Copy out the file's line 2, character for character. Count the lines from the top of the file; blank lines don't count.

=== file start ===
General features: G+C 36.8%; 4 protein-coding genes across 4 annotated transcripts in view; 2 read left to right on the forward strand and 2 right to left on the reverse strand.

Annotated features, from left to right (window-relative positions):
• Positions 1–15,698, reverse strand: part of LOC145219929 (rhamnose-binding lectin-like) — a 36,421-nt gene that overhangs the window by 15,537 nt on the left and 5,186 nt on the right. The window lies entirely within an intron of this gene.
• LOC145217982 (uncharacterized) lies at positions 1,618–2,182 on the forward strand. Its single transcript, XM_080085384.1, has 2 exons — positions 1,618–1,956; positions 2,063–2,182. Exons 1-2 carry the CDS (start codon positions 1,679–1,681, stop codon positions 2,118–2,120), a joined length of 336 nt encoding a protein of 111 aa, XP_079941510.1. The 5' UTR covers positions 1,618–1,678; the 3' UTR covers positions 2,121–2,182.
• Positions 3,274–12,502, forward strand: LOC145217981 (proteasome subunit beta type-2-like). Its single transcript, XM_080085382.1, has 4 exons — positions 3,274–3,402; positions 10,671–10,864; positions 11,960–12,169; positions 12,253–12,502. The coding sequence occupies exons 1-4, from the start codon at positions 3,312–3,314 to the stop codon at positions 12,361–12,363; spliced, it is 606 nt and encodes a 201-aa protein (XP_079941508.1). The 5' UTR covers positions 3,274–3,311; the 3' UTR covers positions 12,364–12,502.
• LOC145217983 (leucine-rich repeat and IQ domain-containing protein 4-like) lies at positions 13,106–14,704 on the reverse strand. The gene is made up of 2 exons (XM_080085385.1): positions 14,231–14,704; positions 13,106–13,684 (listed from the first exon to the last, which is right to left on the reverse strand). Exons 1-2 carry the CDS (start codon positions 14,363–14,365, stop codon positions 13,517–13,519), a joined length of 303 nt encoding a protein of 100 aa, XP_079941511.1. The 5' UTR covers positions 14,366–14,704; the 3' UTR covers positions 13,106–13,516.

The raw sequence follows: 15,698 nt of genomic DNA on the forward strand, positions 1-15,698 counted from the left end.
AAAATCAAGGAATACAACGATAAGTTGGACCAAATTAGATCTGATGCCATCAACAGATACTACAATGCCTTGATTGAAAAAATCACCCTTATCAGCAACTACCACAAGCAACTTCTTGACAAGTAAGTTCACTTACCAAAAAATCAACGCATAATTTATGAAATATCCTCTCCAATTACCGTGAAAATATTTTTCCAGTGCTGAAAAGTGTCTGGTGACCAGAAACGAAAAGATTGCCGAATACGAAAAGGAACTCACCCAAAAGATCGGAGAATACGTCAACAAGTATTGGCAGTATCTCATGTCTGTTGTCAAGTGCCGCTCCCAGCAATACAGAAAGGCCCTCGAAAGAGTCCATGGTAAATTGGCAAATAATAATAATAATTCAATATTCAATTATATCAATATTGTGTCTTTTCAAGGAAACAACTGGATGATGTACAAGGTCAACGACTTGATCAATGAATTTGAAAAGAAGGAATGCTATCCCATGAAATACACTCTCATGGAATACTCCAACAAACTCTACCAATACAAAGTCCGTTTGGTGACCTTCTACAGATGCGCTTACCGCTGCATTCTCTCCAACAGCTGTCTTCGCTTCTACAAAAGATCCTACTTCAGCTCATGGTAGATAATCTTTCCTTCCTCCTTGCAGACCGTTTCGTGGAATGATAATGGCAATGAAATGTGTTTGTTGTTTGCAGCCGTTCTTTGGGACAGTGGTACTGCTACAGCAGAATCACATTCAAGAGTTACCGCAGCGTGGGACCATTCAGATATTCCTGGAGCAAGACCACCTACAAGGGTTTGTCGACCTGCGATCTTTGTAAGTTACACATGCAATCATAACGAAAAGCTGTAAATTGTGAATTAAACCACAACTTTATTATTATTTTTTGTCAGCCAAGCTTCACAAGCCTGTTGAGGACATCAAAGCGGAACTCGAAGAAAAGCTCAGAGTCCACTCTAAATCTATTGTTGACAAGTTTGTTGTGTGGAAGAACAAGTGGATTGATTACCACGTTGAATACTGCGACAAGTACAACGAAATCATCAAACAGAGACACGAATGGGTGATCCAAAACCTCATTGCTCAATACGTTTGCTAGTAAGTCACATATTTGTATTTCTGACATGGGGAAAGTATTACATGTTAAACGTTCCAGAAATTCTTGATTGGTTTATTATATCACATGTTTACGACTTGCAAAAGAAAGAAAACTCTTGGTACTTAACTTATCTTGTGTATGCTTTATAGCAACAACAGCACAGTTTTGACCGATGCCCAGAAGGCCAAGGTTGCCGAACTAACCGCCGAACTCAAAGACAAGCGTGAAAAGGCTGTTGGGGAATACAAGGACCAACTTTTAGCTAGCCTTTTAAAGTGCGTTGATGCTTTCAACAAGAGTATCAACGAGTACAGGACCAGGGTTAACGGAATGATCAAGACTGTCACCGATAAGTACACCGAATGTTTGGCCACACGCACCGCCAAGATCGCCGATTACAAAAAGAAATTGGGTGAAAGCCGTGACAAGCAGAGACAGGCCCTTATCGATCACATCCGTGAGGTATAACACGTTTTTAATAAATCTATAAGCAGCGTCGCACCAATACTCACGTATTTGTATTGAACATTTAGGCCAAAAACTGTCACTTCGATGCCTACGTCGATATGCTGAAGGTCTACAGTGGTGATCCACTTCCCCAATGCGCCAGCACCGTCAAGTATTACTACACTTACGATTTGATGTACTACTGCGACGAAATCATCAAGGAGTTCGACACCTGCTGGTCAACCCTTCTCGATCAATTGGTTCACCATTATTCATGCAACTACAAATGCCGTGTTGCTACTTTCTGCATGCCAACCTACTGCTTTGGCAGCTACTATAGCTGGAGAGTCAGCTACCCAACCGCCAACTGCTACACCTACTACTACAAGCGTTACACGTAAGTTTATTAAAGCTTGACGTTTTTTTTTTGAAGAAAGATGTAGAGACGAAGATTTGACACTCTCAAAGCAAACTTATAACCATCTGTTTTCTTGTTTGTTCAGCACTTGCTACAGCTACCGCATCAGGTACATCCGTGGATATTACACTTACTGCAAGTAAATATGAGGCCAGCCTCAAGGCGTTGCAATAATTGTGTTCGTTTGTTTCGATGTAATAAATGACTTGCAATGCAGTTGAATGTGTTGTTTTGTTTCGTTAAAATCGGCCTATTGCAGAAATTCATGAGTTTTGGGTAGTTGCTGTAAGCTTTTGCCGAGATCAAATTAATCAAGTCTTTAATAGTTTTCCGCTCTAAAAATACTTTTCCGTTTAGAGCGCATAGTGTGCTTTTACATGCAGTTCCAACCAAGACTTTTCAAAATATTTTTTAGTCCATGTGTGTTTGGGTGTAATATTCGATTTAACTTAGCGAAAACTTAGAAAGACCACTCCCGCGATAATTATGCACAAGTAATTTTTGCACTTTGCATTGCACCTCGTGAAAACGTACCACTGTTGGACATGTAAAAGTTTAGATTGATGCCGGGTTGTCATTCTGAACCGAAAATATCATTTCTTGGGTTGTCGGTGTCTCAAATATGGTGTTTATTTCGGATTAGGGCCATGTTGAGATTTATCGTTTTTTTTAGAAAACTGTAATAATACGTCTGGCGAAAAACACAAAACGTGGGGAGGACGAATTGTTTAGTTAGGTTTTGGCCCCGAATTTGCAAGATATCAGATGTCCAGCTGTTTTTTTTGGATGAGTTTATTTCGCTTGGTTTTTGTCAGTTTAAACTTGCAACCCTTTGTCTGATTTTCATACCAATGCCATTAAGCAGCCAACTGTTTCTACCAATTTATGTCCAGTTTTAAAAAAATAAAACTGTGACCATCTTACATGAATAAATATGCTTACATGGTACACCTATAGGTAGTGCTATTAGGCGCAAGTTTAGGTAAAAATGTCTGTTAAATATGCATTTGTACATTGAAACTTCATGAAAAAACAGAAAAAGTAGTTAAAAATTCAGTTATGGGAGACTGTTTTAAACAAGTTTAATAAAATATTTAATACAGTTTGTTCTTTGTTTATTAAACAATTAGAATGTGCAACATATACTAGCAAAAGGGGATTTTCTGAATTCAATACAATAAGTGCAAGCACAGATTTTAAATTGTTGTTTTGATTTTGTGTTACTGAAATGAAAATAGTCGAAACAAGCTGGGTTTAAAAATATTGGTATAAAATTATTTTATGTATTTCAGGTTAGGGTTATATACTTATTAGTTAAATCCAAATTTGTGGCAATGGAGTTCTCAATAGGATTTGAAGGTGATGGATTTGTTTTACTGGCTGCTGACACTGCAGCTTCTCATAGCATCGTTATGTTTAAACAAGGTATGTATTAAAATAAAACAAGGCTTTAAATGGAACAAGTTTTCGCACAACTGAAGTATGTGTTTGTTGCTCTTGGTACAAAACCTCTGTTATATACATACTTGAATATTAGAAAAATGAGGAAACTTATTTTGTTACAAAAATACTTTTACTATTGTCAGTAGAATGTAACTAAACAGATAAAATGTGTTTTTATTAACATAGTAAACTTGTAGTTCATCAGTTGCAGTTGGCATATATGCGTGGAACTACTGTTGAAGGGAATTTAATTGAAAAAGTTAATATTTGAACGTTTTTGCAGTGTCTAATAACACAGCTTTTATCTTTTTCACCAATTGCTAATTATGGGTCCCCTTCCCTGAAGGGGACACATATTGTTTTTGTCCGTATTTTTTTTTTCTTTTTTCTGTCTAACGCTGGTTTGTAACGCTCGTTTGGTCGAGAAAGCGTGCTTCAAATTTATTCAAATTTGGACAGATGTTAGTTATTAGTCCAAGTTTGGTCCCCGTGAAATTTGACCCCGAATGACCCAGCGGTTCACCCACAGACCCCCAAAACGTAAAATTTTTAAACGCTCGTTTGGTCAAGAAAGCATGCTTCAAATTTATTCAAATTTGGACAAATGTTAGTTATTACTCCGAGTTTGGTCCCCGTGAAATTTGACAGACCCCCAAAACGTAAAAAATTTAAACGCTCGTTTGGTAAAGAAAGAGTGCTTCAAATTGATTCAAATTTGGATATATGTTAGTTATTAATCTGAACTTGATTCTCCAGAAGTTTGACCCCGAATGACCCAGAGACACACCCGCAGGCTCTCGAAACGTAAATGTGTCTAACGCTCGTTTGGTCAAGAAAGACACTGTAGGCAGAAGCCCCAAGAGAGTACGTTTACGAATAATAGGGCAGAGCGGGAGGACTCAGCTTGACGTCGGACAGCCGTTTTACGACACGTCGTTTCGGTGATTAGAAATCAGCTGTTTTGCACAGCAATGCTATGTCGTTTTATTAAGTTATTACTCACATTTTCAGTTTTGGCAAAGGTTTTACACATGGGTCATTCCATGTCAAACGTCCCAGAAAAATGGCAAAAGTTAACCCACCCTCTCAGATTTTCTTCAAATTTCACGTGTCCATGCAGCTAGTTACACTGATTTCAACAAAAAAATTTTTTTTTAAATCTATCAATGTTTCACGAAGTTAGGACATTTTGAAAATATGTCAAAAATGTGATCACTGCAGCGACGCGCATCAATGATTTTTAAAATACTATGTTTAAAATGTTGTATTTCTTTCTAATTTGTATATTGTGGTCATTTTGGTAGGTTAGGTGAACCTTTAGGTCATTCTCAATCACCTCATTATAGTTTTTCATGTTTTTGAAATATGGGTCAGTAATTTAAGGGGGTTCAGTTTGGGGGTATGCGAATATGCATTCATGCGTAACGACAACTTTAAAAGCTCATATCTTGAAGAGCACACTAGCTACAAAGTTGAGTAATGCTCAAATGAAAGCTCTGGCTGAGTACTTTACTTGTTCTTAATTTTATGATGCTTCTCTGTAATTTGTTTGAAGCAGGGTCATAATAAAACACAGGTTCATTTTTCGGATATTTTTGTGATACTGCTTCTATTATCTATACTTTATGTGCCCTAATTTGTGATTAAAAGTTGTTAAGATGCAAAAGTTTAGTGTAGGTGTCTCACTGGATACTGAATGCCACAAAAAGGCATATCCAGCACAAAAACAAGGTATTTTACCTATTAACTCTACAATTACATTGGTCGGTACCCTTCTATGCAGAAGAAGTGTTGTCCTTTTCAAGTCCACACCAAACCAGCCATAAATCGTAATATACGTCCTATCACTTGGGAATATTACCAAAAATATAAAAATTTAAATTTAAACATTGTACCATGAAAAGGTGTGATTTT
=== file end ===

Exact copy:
Annotated features, from left to right (window-relative positions):